MAROON 5: (Singing) Put your hands all over, put your hands all over me, put your hands all over me. I can't seem to find, a pretty little face that I left behind. Started out on the open road, looking for a better place to call home. Gave her a place to stay, and she got up and ran away. But now I've had enough, a pretty little face that tore me up. Put your hands all over me. Please talk to me, talk to me. Tell me everything. It's gonna be all right.

KELLY: Maroon 5 is somewhat unique in that you do write your own songs. A lot of today's pop stars don't. Jesse Carmichael, let me ask you - why is that important?

Mr. CARMICHAEL: I mean, I don't know if it's important where the music comes from. I mean, for us, we grew up loving the Beatles and started writing music when we were 12 years old. So it's just been something that we do and we love to do it because it is therapeutic and it is a beautiful feeling to express yourself with music.

Mr. LEVINE: It's also for me too. I mean, I have a slightly different opinion on it. I think it's much more rewarding when I'm listening to something that someone wrote. To me, that is kind of the ultimate expression. You know, you could hear the best singer in the world - there are plenty of singers that are better than I am, or I guess more proficient than I am, that can sing the hell out of a really great song that they didn't write. I can't connect with that in the same way that I can connect with someone who wrote something and who's singing from literally from, because they feel the way they feel.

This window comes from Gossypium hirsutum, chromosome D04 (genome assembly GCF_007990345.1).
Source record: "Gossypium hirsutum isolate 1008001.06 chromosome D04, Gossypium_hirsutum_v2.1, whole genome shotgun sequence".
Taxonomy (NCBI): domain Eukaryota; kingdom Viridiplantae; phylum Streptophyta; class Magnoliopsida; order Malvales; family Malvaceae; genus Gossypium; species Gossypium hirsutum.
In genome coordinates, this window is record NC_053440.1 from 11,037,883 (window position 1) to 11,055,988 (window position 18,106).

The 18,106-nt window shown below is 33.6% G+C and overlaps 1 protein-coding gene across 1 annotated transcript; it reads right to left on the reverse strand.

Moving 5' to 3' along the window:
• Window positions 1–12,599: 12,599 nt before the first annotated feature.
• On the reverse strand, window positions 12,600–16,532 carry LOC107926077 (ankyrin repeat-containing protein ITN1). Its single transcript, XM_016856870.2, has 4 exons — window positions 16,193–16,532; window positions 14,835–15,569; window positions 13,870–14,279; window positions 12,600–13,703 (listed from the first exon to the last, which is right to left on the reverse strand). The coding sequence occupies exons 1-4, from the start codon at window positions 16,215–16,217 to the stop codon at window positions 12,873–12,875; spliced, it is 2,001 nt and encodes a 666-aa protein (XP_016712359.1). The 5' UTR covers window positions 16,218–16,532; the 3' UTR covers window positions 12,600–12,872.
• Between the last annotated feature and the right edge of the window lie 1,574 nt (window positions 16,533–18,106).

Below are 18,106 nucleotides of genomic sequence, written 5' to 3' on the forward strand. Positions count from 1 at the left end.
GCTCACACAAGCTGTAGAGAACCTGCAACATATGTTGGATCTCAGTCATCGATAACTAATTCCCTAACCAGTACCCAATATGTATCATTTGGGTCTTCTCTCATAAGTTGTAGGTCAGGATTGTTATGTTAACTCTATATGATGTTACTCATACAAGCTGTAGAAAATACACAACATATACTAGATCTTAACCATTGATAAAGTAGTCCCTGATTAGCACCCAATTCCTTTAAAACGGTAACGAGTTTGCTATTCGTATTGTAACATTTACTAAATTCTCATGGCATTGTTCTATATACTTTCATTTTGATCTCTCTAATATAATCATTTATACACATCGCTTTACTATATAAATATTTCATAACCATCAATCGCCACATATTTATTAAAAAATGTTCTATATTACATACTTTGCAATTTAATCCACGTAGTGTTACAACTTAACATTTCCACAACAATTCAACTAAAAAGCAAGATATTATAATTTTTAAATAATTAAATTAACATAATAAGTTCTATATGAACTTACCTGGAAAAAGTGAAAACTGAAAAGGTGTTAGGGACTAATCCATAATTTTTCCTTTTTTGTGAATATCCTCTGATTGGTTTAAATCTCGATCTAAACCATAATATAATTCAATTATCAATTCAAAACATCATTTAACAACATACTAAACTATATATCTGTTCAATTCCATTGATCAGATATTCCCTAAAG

KELLY: How much do you worry in an age where everybody's podcasting and downloading singles and, you know, playing one song at a time off their iPod, how much do you worry about producing a coherent album of 11 or 12 songs?

Mr. LEVINE: We like to keep that dying dream alive...

(Soundbite of music)

Mr. LEVINE: ...I think.

KELLY: That somebody's listening straight through.

Mr. LEVINE: Yeah, you know, I don't know what the future will bring for albums and cohesiveness and things like that. But it was nice in there when it may not matter anymore the next time around. It's nice, I think, that we have made our most cohesive effort yet, as in this is an album. Start to finish, it's a record. It was made and mixed and produced by one guy, and it's kind of become an old school ethos, which is - it's funny.

However, no matter what happens and how things tend to shift in our world right now, the one thing that will remain true throughout all of these advances in technology and all the things that are happening in music - lack of album sales, you know, singles and radio and all this stuff and Internet, all these competing weird entities - the only thing that really matters is whether something resonates with people. And that will either happen or it won't happen.

(Soundbite of music)

KELLY: The last song on the album is actually a collaboration with the Nashville group Lady Antebellum. Let's hear a little bit of it.

(Soundbite of song, "Out of Goodbyes")

MAROON 5 and LADY ANTEBELLUM: (Singing) Tell me actions speak louder, what the song says about her words (unintelligible) I'm the last one, who waited for you, lock the door...

KELLY: What made you all want to go down the country route? Adam, let's start with you.